[Arm-netbook] [eoma68] mini desktop pc

joem joem at martindale-electric.co.uk
Wed Dec 4 09:14:32 GMT 2013

On Tue, 2013-12-03 at 11:35 +0000, luke.leighton wrote:
> On Tue, Dec 3, 2013 at 10:00 AM, joem <joem at martindale-electric.co.uk> wrote:
> > 1. You need the internal 3.3V line brought out from EOMA68 to one of the
> > pins for general circuit design reasons.
>  not going to happen.  sorry. designs need to take that into account.
> apart from anything there will be boards in the future that don't
> *have* a 3.3V line (for whatever reason).

Not a request.
The 3.3V line is the pull up line for GPIO lines.
Something to get right in next revision.

> > 2. Not sure about the USD75. Is it going to get cheaper any time soon?
>  in quantity 10k and above, probably yes.  because they will be
> designed differently.  and be a different product entirely.  so... no.
>  plus remember that $75 is for *two* boards, and tax, and shipping,
> and testing, and packaging, and profit (a small one) and everything
> else.

Its $75 for CPU board and meb + shipping + taxes.

> > 3. At the moment there is no way to cooperate with everyone using
> >    closed sources PCB packages and the list of hardware mistakes
> >    are piling up as cost somewhere. This is driving a wedge through
> >    all things good and possible. I only want to work in open sourced
> >    KiCAD. The limitations are not significant
>  they are a complete show-stopper for someone with my limited
> available time, lack of knowledge and insufficient expertise.  simple
> as that.

KiCAD web site has added a lot more video tutorials recently.
Watch it 10 times and follow blindly until it ground in.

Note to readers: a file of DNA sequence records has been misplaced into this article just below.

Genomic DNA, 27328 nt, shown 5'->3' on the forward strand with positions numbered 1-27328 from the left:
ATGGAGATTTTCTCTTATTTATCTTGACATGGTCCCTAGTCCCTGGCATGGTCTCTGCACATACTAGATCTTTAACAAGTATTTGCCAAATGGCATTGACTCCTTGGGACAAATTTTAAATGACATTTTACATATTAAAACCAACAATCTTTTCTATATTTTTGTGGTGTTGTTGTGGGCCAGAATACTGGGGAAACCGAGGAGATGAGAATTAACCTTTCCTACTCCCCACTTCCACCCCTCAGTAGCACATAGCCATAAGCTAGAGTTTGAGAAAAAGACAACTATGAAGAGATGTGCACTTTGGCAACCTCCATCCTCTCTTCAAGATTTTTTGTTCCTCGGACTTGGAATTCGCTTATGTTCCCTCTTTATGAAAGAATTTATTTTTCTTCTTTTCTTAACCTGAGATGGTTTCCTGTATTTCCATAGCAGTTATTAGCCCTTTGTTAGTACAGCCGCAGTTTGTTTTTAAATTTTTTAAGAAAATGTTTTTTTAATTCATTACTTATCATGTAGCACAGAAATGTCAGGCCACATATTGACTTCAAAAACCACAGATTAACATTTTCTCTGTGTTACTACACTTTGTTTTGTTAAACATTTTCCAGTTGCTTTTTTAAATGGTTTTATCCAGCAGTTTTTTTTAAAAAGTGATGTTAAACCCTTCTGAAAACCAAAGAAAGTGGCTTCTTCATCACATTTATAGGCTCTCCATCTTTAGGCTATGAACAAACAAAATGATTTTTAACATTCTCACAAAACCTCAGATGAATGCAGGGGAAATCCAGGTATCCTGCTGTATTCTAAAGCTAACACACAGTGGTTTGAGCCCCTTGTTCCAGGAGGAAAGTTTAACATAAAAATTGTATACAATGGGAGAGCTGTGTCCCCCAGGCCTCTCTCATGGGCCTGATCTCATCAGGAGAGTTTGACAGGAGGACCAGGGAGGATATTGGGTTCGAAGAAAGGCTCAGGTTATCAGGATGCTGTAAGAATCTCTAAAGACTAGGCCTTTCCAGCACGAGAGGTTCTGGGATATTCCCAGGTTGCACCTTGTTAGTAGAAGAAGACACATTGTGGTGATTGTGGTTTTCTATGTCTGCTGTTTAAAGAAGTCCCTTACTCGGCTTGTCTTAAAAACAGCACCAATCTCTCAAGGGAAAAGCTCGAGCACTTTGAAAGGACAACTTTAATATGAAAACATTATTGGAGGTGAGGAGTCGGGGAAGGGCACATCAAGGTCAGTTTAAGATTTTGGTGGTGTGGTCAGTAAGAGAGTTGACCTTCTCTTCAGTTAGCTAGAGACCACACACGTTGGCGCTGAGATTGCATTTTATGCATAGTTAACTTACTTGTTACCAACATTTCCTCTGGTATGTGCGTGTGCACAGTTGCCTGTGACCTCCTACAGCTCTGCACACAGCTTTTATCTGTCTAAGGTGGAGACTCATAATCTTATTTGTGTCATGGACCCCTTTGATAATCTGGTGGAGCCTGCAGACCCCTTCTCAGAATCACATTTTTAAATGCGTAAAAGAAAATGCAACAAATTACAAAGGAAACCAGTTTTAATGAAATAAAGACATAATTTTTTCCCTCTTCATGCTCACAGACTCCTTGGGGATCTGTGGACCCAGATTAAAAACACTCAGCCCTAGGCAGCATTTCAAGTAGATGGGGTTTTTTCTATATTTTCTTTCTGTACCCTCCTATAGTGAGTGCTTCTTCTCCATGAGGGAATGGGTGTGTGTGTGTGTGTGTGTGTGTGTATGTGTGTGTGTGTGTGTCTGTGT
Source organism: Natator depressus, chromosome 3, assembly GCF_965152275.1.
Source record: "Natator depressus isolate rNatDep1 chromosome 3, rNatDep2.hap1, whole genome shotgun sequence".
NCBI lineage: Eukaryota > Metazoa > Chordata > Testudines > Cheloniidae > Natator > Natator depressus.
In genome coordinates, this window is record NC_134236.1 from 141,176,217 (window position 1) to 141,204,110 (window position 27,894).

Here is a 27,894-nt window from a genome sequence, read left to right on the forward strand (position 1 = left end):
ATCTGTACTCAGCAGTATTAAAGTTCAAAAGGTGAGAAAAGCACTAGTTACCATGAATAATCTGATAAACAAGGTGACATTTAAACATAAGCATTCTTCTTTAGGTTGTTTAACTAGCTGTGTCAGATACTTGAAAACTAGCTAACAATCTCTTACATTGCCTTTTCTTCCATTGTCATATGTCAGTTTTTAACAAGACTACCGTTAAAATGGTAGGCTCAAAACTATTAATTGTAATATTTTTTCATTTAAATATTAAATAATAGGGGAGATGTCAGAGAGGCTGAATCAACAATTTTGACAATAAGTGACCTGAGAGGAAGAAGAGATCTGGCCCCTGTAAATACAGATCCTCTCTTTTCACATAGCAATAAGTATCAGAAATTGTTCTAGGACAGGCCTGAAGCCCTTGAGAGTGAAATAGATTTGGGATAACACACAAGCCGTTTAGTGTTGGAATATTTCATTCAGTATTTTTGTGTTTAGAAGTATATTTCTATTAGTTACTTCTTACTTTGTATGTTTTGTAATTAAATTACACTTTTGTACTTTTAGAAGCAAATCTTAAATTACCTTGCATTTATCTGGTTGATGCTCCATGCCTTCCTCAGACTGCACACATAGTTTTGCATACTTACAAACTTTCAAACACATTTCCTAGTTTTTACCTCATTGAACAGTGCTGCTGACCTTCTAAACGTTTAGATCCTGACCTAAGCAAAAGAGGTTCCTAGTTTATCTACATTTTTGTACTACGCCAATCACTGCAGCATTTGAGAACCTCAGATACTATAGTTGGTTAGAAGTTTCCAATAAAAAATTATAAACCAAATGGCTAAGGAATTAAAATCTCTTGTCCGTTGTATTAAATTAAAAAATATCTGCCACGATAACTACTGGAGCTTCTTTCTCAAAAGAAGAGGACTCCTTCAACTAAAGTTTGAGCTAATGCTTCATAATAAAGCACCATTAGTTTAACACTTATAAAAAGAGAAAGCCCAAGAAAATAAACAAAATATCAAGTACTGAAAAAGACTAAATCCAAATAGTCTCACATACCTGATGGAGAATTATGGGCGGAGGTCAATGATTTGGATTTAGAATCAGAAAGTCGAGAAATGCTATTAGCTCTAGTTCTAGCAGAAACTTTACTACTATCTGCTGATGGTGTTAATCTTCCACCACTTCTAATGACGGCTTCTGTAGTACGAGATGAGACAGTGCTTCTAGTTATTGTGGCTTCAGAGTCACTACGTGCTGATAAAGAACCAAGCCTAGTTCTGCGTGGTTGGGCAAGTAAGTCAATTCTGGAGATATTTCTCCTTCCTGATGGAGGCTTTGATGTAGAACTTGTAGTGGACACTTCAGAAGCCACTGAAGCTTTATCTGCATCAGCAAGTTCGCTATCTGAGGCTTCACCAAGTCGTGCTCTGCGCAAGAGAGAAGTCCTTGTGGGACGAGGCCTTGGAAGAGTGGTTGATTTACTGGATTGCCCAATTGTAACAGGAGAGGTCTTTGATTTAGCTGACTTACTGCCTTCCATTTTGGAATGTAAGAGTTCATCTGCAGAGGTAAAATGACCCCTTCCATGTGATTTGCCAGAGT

I can also help make the 3D parts and answer a lot of questions
until its all up to speed for anyone wanting to do all this.
Searching the kicad mailing list also answers many a question.

> >    to getting the real work done and avoiding undesirable future costs.
>  then i need people to take over designing these I/O Board PCBs.

The main 'problem' with kicad is that it is too fast once you know how
to work it.
Unlike the commercial packages, all the data is stored in text files.
Simple diff after a modification will show which parameters get
modified when a small change is made.
A lot of the difficult work can be done with text editors,
spreadsheets, and copy/paste which speeds up the work enormously.
You end up with dozens of boards ready to go and not enough time
to test.

>  as long as i am continuing to work without any visible day-to-day
> assistance i will continue to use the software that i have the
> capability to use and have confidence in.

Board design has to be done in small incremental steps.
Just like unix philosophy, build it small and efficient and make sure it
works 100% and fully debugged before moving on to the bigger things.
So the real work is to produce an axp power supply module, an ethernet
module, a DDR + CPU module, audio module, flash module, lcd module, hdmi
module, vga module, etc and making sure each bit works 100% and then
adding them together to make final product. The modules cost less and
easier to fund. Once modules are working, you never look back and
race to build bigger and bigger projects at a faster rate than
anyone else can match.

Monolithic designs are great if you have resources to make
additional revisions and to pound each variant with
enough resources until it works.

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